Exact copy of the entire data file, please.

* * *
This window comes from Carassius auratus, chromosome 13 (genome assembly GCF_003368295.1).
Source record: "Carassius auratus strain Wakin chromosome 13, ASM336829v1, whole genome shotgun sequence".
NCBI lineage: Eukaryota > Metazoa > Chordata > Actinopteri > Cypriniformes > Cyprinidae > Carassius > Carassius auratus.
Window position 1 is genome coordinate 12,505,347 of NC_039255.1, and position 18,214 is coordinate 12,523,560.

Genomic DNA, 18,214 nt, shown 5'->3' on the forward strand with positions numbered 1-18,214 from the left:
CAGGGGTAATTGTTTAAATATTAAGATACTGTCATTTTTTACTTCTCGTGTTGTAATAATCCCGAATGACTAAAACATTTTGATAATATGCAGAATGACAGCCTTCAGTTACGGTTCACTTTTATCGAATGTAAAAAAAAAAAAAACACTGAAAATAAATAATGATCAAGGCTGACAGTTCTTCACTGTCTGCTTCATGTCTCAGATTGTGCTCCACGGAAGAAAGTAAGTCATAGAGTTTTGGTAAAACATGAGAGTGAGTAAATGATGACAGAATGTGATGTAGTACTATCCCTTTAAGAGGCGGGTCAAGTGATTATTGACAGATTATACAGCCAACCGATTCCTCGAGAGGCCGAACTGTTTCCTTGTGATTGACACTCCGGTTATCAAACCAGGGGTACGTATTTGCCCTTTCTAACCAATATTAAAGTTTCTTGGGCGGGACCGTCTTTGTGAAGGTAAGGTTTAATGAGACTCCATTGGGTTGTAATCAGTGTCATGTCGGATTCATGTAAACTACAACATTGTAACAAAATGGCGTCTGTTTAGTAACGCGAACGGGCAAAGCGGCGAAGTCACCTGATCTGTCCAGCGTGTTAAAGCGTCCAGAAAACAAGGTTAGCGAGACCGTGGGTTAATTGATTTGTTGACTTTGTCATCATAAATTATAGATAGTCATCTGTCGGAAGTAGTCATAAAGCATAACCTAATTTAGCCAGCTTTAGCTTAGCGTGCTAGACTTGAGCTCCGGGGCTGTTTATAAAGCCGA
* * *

This window comes from Carassius auratus, chromosome 13 (genome assembly GCF_003368295.1).
Source record: "Carassius auratus strain Wakin chromosome 13, ASM336829v1, whole genome shotgun sequence".
NCBI lineage: Eukaryota > Metazoa > Chordata > Actinopteri > Cypriniformes > Cyprinidae > Carassius > Carassius auratus.
Window position 1 is genome coordinate 12,505,347 of NC_039255.1, and position 18,214 is coordinate 12,523,560.

Genomic DNA, 18,214 nt, shown 5'->3' on the forward strand with positions numbered 1-18,214 from the left:
CAGGGGTAATTGTTTAAATATTAAGATACTGTCATTTTTTACTTCTCGTGTTGTAATAATCCCGAATGACTAAAACATTTTGATAATATGCAGAATGACAGCCTTCAGTTACGGTTCACTTTTATCGAATGTAAAAAAAAAAAAAACACTGAAAATAAATAATGATCAAGGCTGACAGTTCTTCACTGTCTGCTTCATGTCTCAGATTGTGCTCCACGGAAGAAAGTAAGTCATAGAGTTTTGGTAAAACATGAGAGTGAGTAAATGATGACAGAATGTGATGTAGTACTATCCCTTTAAGAGGCGGGTCAAGTGATTATTGACAGATTATACAGCCAACCGATTCCTCGAGAGGCCGAACTGTTTCCTTGTGATTGACACTCCGGTTATCAAACCAGGGGTACGTATTTGCCCTTTCTAACCAATATTAAAGTTTCTTGGGCGGGACCGTCTTTGTGAAGGTAAGGTTTAATGAGACTCCATTGGGTTGTAATCAGTGTCATGTCGGATTCATGTAAACTACAACATTGTAACAAAATGGCGTCTGTTTAGTAACGCGAACGGGCAAAGCGGCGAAGTCACCTGATCTGTCCAGCGTGTTAAAGCGTCCAGAAAACAAGGTTAGCGAGACCGTGGGTTAATTGATTTGTTGACTTTGTCATCATAAATTATAGATAGTCATCTGTCGGAAGTAGTCATAAAGCATAACCTAATTTAGCCAGCTTTAGCTTAGCGTGCTAGACTTGAGCTCCGGGGCTGTTTATAAAGCCGA